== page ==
Stampede, Calgary - Jul 12, 1997

BLAIR S. WATSON -- Calgary Sun

, Last Updated: 6:30 PM ET

The weather was certainly against them, but Vancouver's Odds still drew thousands of people.

Due to an irritatingly cold breeze and the odd, menacing cloud, it was expected that attendance yesterday at the Stampede's Coca-Cola stage would pale in comparison to previous days.

But that just wasn't the case.

The pop-rock band packed them in for a raucous, raging set of Odds hits, including Make You Mad from the band's latest CD, Nest.

Yet there was something odd about the platinum-selling act.

Missing was singer-guitar player Craig Northey.

He flew back home to be with his wife, who was apparently having a baby.

The band recruited singer-guitar player and former Calgarian Glen Reid from Vancouver's Bloody Chicklets.

With Northey handling about one-half of the lead vocal duties, this could have been a catastrophe of epic proportions, but Odds are pretty much a faceless act.

It was their four-album history of pop gems the crowd came to hear.

And considering the situation, fans weren't disappointed. The Vancouver act served it up in a surprisingly solid and tight manner considering the last-minute substitution.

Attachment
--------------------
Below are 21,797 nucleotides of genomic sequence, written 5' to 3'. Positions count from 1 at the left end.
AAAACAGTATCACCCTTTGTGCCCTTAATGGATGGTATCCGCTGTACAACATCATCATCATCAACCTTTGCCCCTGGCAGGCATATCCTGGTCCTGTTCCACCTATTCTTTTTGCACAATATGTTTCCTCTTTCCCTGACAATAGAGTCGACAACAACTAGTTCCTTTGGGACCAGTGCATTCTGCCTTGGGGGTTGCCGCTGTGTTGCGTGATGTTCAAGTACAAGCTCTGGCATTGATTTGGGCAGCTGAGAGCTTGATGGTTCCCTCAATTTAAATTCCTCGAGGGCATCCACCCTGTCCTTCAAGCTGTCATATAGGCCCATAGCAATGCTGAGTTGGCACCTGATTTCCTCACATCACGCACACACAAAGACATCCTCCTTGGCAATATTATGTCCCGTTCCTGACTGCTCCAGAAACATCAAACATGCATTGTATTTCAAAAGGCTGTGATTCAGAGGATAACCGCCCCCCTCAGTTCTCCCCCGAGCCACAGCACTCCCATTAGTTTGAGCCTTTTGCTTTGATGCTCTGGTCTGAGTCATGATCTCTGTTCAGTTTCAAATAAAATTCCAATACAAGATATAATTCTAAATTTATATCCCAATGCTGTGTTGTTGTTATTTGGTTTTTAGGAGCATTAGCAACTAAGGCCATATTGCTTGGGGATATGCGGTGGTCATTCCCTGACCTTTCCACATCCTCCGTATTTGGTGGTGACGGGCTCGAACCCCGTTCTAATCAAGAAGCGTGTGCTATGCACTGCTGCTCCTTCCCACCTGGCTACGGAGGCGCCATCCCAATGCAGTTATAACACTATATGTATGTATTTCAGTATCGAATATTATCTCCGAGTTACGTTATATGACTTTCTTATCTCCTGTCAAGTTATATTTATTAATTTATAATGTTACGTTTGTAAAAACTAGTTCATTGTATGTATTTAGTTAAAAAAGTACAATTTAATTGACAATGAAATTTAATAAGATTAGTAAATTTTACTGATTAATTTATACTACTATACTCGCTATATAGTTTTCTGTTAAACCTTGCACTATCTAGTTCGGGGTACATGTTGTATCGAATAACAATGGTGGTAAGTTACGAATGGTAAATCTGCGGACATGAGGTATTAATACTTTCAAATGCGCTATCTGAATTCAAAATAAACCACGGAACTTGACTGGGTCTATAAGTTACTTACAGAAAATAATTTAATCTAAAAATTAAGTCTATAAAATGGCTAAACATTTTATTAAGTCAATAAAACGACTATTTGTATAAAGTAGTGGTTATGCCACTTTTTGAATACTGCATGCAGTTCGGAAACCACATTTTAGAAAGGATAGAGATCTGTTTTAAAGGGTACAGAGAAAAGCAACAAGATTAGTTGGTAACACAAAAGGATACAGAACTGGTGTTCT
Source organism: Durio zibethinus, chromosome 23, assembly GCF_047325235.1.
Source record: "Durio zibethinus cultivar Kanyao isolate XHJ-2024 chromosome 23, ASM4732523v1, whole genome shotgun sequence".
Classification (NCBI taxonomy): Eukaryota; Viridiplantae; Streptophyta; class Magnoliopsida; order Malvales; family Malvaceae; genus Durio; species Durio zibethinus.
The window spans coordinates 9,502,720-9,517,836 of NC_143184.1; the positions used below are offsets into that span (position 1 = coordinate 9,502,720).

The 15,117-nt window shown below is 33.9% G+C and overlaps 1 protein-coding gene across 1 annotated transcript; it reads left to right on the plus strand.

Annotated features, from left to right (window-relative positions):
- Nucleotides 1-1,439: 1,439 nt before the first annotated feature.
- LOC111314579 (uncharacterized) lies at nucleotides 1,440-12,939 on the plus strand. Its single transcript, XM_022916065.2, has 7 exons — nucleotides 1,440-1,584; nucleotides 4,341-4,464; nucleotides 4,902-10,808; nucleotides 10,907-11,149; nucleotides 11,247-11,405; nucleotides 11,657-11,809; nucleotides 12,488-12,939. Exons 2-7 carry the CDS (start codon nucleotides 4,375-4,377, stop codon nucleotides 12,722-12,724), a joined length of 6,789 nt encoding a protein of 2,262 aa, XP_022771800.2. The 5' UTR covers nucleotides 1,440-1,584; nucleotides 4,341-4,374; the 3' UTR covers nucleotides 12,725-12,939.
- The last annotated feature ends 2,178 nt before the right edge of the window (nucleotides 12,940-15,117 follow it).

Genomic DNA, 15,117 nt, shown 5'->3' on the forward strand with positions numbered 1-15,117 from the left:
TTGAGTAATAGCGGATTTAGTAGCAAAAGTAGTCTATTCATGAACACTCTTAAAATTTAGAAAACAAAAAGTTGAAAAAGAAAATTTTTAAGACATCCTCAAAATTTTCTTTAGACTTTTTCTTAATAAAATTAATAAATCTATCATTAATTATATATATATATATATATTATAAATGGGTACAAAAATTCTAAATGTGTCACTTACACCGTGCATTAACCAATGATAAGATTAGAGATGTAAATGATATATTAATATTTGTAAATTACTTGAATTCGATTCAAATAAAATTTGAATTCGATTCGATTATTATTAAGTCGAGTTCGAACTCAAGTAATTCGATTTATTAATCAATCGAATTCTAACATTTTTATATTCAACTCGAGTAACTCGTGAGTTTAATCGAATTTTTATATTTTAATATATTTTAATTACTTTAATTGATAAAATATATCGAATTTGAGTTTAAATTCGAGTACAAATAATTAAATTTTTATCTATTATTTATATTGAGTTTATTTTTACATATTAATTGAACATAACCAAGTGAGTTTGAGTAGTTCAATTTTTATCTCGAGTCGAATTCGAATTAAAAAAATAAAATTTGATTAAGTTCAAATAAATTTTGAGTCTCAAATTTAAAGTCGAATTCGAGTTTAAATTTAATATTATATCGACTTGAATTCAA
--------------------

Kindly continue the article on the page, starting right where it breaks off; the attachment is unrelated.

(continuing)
Fans all around the stage transformed the venue area into a pulsing, grooving entity that was fully locked into the band's radio-ready rock.

Body surfing was the order of the day as remaining lead vocalist Steven Drake led his band to one -- if not the most -- successful shows of this or previous Stampedes.

It was a huge accomplishment considering the last-minute lineup change.

However, the band did have to resort to some filler.

Their cocky wit and cheeky delivery certainly pleased fans even when the band launched into Roy Orbison's hit, Only the Lonely and other various tunes which leaned towards the lounge variety.

Fans screamed emphatically, buying into the band's quirky shtick.It was quite a gamble for the band to do this show -- obviously, they felt the odds were in their favor.

But at last night's Coca-Cola stage performance, the Odds were surely in their audience's favor.

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